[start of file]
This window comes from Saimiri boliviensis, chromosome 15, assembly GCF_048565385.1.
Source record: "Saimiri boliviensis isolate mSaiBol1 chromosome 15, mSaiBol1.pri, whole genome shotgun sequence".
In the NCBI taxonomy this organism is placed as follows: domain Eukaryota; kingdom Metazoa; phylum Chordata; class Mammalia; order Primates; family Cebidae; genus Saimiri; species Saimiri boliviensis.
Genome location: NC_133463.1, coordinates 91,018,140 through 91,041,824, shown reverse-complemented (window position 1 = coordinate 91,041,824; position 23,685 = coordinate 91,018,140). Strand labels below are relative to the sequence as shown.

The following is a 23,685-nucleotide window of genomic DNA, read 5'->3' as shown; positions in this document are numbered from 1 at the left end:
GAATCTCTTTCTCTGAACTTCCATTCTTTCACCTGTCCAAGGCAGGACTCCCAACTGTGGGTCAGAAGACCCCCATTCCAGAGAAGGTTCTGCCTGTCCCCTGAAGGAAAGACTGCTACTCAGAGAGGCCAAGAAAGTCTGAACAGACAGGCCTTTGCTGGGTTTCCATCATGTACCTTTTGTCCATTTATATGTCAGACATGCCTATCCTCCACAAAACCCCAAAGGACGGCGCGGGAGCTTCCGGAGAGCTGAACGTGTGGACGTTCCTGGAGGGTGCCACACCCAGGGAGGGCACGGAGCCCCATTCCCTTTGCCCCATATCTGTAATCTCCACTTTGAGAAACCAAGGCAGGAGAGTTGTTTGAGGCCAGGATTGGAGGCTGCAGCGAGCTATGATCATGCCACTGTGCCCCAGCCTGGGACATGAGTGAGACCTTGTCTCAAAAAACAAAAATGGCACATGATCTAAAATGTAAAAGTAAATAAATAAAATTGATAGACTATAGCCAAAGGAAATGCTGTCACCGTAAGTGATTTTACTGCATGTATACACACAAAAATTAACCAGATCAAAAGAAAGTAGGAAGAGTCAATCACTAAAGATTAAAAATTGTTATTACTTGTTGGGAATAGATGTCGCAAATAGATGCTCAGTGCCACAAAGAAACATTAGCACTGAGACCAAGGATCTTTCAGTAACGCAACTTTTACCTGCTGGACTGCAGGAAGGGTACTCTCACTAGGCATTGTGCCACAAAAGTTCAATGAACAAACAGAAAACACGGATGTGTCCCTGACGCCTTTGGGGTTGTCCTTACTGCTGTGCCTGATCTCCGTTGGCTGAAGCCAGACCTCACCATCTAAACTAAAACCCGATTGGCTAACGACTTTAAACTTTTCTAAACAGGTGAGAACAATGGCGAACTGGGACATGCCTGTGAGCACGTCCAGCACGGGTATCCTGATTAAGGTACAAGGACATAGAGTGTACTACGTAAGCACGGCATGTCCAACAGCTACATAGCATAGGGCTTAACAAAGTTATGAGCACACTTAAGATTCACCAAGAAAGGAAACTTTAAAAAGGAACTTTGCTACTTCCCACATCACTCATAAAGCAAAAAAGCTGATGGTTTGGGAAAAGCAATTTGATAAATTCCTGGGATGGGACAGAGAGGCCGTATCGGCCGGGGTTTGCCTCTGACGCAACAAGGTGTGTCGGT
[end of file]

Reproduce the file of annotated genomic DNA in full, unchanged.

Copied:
This window comes from Saimiri boliviensis, chromosome 15, assembly GCF_048565385.1.
Source record: "Saimiri boliviensis isolate mSaiBol1 chromosome 15, mSaiBol1.pri, whole genome shotgun sequence".
In the NCBI taxonomy this organism is placed as follows: domain Eukaryota; kingdom Metazoa; phylum Chordata; class Mammalia; order Primates; family Cebidae; genus Saimiri; species Saimiri boliviensis.
Genome location: NC_133463.1, coordinates 91,018,140 through 91,041,824, shown reverse-complemented (window position 1 = coordinate 91,041,824; position 23,685 = coordinate 91,018,140). Strand labels below are relative to the sequence as shown.

The following is a 23,685-nucleotide window of genomic DNA, read 5'->3' as shown; positions in this document are numbered from 1 at the left end:
GAATCTCTTTCTCTGAACTTCCATTCTTTCACCTGTCCAAGGCAGGACTCCCAACTGTGGGTCAGAAGACCCCCATTCCAGAGAAGGTTCTGCCTGTCCCCTGAAGGAAAGACTGCTACTCAGAGAGGCCAAGAAAGTCTGAACAGACAGGCCTTTGCTGGGTTTCCATCATGTACCTTTTGTCCATTTATATGTCAGACATGCCTATCCTCCACAAAACCCCAAAGGACGGCGCGGGAGCTTCCGGAGAGCTGAACGTGTGGACGTTCCTGGAGGGTGCCACACCCAGGGAGGGCACGGAGCCCCATTCCCTTTGCCCCATATCTGTAATCTCCACTTTGAGAAACCAAGGCAGGAGAGTTGTTTGAGGCCAGGATTGGAGGCTGCAGCGAGCTATGATCATGCCACTGTGCCCCAGCCTGGGACATGAGTGAGACCTTGTCTCAAAAAACAAAAATGGCACATGATCTAAAATGTAAAAGTAAATAAATAAAATTGATAGACTATAGCCAAAGGAAATGCTGTCACCGTAAGTGATTTTACTGCATGTATACACACAAAAATTAACCAGATCAAAAGAAAGTAGGAAGAGTCAATCACTAAAGATTAAAAATTGTTATTACTTGTTGGGAATAGATGTCGCAAATAGATGCTCAGTGCCACAAAGAAACATTAGCACTGAGACCAAGGATCTTTCAGTAACGCAACTTTTACCTGCTGGACTGCAGGAAGGGTACTCTCACTAGGCATTGTGCCACAAAAGTTCAATGAACAAACAGAAAACACGGATGTGTCCCTGACGCCTTTGGGGTTGTCCTTACTGCTGTGCCTGATCTCCGTTGGCTGAAGCCAGACCTCACCATCTAAACTAAAACCCGATTGGCTAACGACTTTAAACTTTTCTAAACAGGTGAGAACAATGGCGAACTGGGACATGCCTGTGAGCACGTCCAGCACGGGTATCCTGATTAAGGTACAAGGACATAGAGTGTACTACGTAAGCACGGCATGTCCAACAGCTACATAGCATAGGGCTTAACAAAGTTATGAGCACACTTAAGATTCACCAAGAAAGGAAACTTTAAAAAGGAACTTTGCTACTTCCCACATCACTCATAAAGCAAAAAAGCTGATGGTTTGGGAAAAGCAATTTGATAAATTCCTGGGATGGGACAGAGAGGCCGTATCGGCCGGGGTTTGCCTCTGACGCAACAAGGTGTGTCGGT